Address: 450 Mulberry St. Memphis, TN 38103 Phone: (901) 521-9699
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I-55 N downtown Memphis to Riverside Dr. Take Beale St. and go right on Beale to Main.


The National Civil Rights Museum displays exhibits from the Civil Rights Movement, dated 1619 to 2000, including the room in which Dr. Martin Luther King Jr. resided in April 1968. The Museum is located at the Lorraine Motel in Memphis, TN, where on April 4, 1968, Dr. Martin Luther King, Jr. was assassinated. The Museum educates the public on the Civil Rights Movement and its influence on human rights movements worldwide, through its exspansive collections, exhibits, research and educational programs, and includes Room 306, where Dr. King resided. The museum is one of only five U.S. accredited international sites of conscience, and has been featured in several televised segments, including CNN and the History Channel. Every generation will benefit from the exhibits and rich heritage provided by this museum.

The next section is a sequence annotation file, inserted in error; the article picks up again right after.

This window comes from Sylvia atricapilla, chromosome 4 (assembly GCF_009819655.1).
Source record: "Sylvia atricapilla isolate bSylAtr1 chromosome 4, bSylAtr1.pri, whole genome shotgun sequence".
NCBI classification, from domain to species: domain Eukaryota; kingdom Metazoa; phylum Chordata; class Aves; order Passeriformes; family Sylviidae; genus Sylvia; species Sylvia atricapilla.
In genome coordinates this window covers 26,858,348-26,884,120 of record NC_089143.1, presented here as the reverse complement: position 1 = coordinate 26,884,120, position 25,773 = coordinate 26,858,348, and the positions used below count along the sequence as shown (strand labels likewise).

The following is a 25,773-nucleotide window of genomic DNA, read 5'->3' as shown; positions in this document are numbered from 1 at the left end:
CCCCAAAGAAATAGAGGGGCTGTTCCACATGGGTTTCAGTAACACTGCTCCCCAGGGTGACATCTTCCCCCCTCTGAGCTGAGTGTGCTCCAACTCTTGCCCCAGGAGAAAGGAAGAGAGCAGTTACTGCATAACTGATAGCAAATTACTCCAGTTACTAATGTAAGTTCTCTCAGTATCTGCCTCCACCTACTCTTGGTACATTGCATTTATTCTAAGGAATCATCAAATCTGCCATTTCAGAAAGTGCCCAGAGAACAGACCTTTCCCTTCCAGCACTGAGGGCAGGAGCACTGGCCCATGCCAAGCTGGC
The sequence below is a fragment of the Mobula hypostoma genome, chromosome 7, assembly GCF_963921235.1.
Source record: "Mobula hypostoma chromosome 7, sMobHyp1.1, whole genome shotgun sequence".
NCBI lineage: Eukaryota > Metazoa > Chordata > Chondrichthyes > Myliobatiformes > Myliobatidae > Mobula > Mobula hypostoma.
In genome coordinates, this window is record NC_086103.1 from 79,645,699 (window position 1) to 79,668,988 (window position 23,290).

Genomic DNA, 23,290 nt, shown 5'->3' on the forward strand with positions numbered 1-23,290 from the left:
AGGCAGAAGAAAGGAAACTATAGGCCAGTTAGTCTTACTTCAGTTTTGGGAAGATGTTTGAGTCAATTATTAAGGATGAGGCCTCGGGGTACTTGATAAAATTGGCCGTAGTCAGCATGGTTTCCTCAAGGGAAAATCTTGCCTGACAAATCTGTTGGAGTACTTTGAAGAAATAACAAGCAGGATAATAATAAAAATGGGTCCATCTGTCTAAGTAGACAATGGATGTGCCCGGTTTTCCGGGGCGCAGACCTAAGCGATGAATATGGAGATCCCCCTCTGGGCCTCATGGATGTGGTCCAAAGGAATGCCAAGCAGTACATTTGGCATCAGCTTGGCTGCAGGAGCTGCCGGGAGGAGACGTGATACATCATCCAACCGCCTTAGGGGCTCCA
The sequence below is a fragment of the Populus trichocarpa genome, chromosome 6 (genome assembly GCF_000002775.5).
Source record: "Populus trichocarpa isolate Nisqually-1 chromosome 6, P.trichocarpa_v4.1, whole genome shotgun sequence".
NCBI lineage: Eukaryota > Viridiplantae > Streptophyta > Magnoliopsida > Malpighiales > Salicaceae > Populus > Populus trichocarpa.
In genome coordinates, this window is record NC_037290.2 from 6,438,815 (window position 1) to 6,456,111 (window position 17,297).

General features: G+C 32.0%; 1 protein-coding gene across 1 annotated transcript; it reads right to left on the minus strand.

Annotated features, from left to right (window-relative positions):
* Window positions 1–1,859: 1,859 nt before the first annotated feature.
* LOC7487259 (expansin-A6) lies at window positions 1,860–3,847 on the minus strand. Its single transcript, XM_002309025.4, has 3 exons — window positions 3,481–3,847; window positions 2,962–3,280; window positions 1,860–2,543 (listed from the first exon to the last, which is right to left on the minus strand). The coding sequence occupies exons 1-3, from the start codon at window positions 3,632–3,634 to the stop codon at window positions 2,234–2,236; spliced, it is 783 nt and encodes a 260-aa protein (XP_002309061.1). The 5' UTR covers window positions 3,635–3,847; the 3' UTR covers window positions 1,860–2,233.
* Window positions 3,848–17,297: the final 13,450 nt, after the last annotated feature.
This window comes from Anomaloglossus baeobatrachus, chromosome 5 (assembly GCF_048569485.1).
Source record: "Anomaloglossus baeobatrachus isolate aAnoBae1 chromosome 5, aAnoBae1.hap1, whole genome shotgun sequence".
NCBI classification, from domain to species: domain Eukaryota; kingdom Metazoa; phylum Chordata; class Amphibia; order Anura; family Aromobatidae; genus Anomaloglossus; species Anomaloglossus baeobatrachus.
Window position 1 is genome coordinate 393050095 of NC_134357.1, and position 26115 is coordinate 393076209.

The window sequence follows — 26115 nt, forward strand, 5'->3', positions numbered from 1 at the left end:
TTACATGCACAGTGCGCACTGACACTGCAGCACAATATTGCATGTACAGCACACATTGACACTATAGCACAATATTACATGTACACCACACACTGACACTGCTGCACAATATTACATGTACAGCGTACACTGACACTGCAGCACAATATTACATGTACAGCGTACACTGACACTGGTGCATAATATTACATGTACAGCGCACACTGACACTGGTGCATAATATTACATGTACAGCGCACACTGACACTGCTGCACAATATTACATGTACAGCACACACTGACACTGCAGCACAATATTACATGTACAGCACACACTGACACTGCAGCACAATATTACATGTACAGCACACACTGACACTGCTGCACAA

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Tennessee Vacation eGuide
The 2016 eGuide gives you instant access to Tennessee’s irresistible attractions and destinations. Peruse venues online, then put in your order to get a free guide delivered to your doorstep.

City: Memphis, TN
Region: West Tennessee
Subregion: Memphis & Surrounding Areas

Admission Rates:
Adults $11, seniors (55+) $9, students w/college ID $9, children (4-17) $7.50, children under 3 free.

Senior Citizen Discount, AAA Discount, Group Discount, Military Discount, AARP Discount, Student Discount

Payment Types Accepted:
Visa, Cash, MasterCard

Hours Open:
Open Year-round

Dates Closed:

Discover Tennessee Trails & Byways
Three statewide and 16 regional trails run through your favorite Tennessee destinations. The best part is you can decide when and where you want to travel. Discover more »

Cotton Junction
Journey through rural West Tennessee's historic landmarks. Hear stories of early pioneers, railroad heroes, "King Cotton," struggles of slaves, sharecroppers and music legends. Learn about this trail »

Walking Tall Trail
Uncover fascinating stories, larger-than-life figures, and places that shaped American history and culture, from Beale Street to the Civil Rights struggle. Learn about this trail »